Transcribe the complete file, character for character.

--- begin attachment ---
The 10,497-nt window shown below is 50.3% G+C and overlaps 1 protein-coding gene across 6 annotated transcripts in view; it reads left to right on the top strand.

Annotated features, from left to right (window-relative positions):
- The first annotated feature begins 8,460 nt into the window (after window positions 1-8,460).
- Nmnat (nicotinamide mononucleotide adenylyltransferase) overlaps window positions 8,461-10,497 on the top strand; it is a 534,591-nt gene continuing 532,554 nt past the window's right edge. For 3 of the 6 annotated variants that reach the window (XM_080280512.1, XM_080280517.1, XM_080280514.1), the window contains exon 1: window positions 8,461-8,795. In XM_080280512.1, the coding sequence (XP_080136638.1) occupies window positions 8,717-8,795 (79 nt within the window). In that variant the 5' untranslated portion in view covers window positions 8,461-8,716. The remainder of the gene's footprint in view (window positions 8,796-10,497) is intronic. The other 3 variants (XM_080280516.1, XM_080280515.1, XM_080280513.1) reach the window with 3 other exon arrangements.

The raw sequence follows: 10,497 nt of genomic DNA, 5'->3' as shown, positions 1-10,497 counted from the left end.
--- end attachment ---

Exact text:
The 10,497-nt window shown below is 50.3% G+C and overlaps 1 protein-coding gene across 6 annotated transcripts in view; it reads left to right on the top strand.

Annotated features, from left to right (window-relative positions):
- The first annotated feature begins 8,460 nt into the window (after window positions 1-8,460).
- Nmnat (nicotinamide mononucleotide adenylyltransferase) overlaps window positions 8,461-10,497 on the top strand; it is a 534,591-nt gene continuing 532,554 nt past the window's right edge. For 3 of the 6 annotated variants that reach the window (XM_080280512.1, XM_080280517.1, XM_080280514.1), the window contains exon 1: window positions 8,461-8,795. In XM_080280512.1, the coding sequence (XP_080136638.1) occupies window positions 8,717-8,795 (79 nt within the window). In that variant the 5' untranslated portion in view covers window positions 8,461-8,716. The remainder of the gene's footprint in view (window positions 8,796-10,497) is intronic. The other 3 variants (XM_080280516.1, XM_080280515.1, XM_080280513.1) reach the window with 3 other exon arrangements.

The raw sequence follows: 10,497 nt of genomic DNA, 5'->3' as shown, positions 1-10,497 counted from the left end.